Sometimes I find that a tiny element of a song can transfix me. A riff. A lyric. A voice. Here, for example, are my all-time top three snare drums in pop music:

3 – Swing Out Sister – Breakout

Apparently not about the hit computer game, SOS provided a top notch bit of smooth 80s pop, and there’s something about the snare on this that utterly captivated me (and which I spent many hours trying to emulate through various drum machines at the time and since).

2 – Joyce – Aldeia De Ogum

I first came across this on the spectacular first Blue Brazil Blue Note compilation album which I picked up in the late 90s. This song by Joyce stole my heart and in large part because of the amazing drumming, and in particular the snare that rolls along throughout the track, in a weird way reminiscent of some of the Drum and Bass I was listening to at the same time. The whole of Joyce’s album from which this song originates, Feminina is also wonderful.

1 – Xenia Rubinos – Lonely Lover

This popped up one week in my Spotify Discover Weekly playlist, and I had it on repeat forever. The Miles Davis Sketches of Spain Sample, Xenia’s dark, slightly unhinged, hypnotic lyrics and voice, and that snare. Oh, that snare. The undisputed best snare drum of all time in pop music. And I’m willing to die on this hill.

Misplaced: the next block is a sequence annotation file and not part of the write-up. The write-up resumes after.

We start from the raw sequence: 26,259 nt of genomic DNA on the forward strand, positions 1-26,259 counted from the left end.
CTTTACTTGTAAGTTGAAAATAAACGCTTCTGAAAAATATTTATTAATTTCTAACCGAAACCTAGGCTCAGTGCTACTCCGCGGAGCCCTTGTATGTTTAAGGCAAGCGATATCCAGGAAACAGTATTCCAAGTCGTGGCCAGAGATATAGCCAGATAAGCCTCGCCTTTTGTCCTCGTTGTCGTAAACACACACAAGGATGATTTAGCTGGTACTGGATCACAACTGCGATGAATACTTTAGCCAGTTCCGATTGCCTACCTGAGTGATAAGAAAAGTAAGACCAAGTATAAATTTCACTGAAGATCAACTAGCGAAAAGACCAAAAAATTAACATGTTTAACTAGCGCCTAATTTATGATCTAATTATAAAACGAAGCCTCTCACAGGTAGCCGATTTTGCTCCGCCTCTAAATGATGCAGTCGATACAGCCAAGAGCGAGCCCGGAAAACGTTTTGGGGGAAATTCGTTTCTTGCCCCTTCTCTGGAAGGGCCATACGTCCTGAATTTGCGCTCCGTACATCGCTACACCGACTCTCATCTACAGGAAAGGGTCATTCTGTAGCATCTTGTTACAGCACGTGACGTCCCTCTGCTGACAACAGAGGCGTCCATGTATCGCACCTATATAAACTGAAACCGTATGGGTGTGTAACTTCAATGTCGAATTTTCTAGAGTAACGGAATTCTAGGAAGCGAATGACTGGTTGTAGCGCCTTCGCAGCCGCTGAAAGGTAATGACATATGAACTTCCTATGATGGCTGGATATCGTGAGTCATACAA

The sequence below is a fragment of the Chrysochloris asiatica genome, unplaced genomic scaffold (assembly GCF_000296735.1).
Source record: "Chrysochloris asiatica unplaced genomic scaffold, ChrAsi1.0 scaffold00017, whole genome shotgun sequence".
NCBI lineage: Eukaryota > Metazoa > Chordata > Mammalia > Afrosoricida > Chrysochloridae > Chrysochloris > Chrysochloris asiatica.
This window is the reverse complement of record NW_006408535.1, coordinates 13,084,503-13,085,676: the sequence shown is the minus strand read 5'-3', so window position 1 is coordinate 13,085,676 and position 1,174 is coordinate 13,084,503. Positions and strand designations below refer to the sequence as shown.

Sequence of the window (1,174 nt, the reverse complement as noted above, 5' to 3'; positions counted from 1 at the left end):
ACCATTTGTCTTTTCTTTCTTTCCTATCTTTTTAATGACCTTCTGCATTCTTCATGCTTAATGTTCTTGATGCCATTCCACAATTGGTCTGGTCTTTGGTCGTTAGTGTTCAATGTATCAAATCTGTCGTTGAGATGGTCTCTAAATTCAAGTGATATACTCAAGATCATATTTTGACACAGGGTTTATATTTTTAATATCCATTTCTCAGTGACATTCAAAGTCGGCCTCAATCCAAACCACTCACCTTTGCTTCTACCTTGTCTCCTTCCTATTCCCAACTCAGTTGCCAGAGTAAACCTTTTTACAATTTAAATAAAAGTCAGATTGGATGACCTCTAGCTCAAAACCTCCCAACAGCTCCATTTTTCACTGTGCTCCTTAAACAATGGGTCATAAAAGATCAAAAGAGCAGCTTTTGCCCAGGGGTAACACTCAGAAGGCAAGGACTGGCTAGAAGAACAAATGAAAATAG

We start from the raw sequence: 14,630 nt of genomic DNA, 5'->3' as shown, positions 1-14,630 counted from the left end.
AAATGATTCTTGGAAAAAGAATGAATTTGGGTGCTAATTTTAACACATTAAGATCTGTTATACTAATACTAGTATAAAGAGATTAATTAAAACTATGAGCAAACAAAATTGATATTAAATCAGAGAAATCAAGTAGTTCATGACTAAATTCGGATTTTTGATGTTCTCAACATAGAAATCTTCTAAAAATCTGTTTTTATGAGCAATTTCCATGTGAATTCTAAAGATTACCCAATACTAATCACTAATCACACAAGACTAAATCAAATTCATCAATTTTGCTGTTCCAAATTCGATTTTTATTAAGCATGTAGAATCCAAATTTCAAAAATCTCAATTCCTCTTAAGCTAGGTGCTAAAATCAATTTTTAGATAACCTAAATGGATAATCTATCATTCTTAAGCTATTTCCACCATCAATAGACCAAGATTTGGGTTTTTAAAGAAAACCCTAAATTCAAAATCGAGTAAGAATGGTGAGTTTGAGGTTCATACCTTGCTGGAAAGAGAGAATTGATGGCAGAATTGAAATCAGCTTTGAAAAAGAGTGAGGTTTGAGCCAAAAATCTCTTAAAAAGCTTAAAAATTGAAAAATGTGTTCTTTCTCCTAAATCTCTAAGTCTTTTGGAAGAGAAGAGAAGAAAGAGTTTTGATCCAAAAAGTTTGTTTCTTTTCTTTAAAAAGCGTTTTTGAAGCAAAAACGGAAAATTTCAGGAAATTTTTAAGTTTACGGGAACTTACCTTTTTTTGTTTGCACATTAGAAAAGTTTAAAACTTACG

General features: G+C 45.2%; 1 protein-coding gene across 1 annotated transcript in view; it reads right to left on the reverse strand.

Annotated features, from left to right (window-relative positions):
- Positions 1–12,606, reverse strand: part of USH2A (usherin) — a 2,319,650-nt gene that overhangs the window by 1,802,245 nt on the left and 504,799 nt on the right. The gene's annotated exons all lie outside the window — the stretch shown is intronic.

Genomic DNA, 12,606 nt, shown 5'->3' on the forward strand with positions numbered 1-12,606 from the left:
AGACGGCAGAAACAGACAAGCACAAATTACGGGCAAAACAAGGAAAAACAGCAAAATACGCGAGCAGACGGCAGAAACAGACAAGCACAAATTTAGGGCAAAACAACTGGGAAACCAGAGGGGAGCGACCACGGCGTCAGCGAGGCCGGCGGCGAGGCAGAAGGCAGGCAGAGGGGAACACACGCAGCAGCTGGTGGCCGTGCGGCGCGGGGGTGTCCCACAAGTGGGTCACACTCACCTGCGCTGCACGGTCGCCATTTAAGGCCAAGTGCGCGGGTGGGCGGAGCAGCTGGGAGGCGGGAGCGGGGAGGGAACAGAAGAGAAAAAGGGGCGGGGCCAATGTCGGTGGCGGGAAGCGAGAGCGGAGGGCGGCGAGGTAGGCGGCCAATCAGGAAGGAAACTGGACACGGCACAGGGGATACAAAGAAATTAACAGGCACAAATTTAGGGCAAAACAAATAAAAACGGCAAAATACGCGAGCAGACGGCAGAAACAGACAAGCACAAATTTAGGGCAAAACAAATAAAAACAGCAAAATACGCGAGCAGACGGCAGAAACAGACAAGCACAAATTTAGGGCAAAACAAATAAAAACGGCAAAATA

The album, Black Terry Cat, is a joy. Complex, political, raw. I liked it so much that I went to see her play at a basement club in Dalston, a place I’d spent much of my twenties before it became all hipster. She was incredible, too big a performance personality for the admittedly tiny stage.

You can see the #51for50 project to date here:

Leave a Reply

Fill in your details below or click an icon to log in: Logo

You are commenting using your account. Log Out /  Change )

Twitter picture

You are commenting using your Twitter account. Log Out /  Change )

Facebook photo

You are commenting using your Facebook account. Log Out /  Change )

Connecting to %s

This site uses Akismet to reduce spam. Learn how your comment data is processed.